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Myths, Messages and Tactics of the Political Right

Certain myths and false assumptions are so widely held in the United States today that they contribute to the firm control of the criminal justice system by the Political Right. These myths are the basic building blocks of an ideology based on punishment rather than reconciliation, and an examination of them should help criminal justice activists understand how the growth of the criminal justice system is influenced by these myths.

Much of the idealistic language about the promise of the United States and the American way of life is worded in ways that appeal to White middle-class America. These common themes, even when they are known to be inaccurate, still influence the way we see the world. The Right capitalizes on the widespread cultural acceptance of these myths by designing frames that resonate with White middle-class culture, the bulk of voters who keep the Right in power.

When myths like these are used to justify a punitive criminal justice system, many people find it hard to disagree, because there is often a kernel of truth, no matter how small, that progressive activists may agree with. Challenging these myths is also difficult because at some level the myths have been culturally accepted as a way to describe reality- even if people are not consciously aware of them because they are so embedded. A progressive response needs to examine, broaden, and reframe concepts such as safety and crime rather than accepting the Right's definition.


This is the belief that all Americans (and non-Americans, for that matter) are capable of pulling themselves up by their bootstraps. This idea is similar to the myth of the American Dream, which says everyone can overcome poverty and get rich if they just work hard enough.

Rugged individualism asserts that the strong rise and the weak fall. This idea values individual liberty over any collective or community obligation, which is often dismissed as socialist or communist ideas. In fact, people who need government laws and regulations to protect them are seen as weak "girlymen." This is sometimes called a masculinist world view, placing a higher value on common ideas about men and maleness than on women; it contributes to a climate where sexism is acceptable. It also reinforces the belief that one person standing up against unfairness or corruption (like in the movie Mr. Smith Goes to Washington) can make a difference.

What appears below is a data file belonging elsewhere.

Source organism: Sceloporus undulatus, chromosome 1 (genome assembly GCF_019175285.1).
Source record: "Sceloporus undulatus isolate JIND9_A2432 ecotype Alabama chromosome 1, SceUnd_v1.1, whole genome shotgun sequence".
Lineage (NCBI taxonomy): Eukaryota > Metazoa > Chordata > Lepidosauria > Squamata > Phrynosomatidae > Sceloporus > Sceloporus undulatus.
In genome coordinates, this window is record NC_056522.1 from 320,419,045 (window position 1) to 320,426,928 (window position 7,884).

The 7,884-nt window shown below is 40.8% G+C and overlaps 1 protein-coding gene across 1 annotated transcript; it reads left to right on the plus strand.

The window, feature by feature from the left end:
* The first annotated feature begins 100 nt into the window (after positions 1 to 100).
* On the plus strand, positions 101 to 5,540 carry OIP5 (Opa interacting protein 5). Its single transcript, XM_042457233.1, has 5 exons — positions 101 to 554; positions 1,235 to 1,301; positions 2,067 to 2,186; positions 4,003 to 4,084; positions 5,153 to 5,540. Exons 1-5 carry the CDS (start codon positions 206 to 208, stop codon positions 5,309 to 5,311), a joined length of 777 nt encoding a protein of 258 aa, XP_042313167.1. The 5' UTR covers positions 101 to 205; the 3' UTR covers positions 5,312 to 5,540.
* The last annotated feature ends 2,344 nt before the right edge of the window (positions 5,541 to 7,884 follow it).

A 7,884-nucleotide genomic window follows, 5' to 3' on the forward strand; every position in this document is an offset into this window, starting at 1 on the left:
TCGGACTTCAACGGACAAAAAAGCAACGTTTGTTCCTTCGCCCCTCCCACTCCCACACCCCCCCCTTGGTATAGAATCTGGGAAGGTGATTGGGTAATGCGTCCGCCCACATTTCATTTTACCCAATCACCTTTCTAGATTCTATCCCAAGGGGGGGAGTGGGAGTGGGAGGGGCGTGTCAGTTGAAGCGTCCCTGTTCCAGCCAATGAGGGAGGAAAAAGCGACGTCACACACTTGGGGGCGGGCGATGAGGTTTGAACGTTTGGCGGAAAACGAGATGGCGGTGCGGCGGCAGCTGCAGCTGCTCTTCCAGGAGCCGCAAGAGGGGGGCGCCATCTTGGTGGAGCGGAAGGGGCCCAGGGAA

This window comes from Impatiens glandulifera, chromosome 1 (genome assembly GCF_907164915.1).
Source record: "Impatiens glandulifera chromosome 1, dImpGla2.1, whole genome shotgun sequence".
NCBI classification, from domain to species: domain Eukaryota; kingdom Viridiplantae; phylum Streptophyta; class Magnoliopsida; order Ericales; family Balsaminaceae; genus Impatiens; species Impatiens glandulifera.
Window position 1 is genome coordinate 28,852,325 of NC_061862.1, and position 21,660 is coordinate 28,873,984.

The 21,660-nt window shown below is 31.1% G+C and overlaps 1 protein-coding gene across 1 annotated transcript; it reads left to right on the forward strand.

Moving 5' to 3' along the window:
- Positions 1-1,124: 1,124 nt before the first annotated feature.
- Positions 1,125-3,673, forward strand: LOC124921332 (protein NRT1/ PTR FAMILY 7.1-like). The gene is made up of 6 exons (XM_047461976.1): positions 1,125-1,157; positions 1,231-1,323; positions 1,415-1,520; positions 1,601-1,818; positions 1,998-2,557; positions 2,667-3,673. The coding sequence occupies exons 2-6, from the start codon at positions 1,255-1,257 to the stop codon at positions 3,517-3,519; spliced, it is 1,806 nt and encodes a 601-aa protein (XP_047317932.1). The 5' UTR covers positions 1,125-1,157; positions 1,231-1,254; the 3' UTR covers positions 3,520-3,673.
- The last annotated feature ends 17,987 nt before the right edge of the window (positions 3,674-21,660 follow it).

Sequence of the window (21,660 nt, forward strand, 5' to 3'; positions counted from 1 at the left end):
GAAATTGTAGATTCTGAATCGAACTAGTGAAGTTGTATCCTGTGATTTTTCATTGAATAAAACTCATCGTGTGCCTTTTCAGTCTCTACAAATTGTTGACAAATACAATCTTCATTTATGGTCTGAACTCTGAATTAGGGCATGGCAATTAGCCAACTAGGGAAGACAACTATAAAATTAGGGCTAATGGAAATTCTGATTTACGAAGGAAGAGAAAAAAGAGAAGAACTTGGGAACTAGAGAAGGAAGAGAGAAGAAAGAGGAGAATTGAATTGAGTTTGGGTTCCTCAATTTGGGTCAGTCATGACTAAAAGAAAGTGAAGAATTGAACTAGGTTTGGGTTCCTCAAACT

Rugged Individualism is a secularized version of the Protestant work ethic which asserts that people who cannot exercise self-determination are weak and do not deserve the rewards available to those who work hard. Sometimes those weak ones are the ones who succumb to the temptation to take short cuts or break the law.

This myth is based on the idea that human actions are governed primarily by personal responsibility, that a person's behavior reflects his or her values and choices. People who act responsibly stay out of trouble. Those who don't are subject to punishment that not only fits the crime but sends a deterrent-laden message to other irresponsible people that crime does not pay. Prisoners are people who acted irresponsibly and must suffer the consequences of their actions: "You do the crime; you do the time."

This myth also suggests that criminals deserve what they get. This approach views "bad" people as deserving of punishment. By extension this can mean that people in prison continue to be irresponsible, using up taxpayers' dollars for their "three hots and a cot" when they could have avoided the whole situation in the first place by behaving better and not making wrong choices. Those out of prison by contrast are law-abiding citizens who behave appropriately.

Ideas that have been around since the Puritans, which are based on Calvinist theology, have adapted and become part of the fabric of contemporary public consciousness. These include the belief that only good people, blessed by God, can go to heaven. People are born sinful and must exercise self discipline to reach heaven. If they refuse to behave properly, then punishment is not only appropriate, it is for their own good, to help them be redeemed in the eyes of God and society.

Personal responsibility is seen as a crucial value without which our society would fall apart, crime would run rampant, and we would all suffer.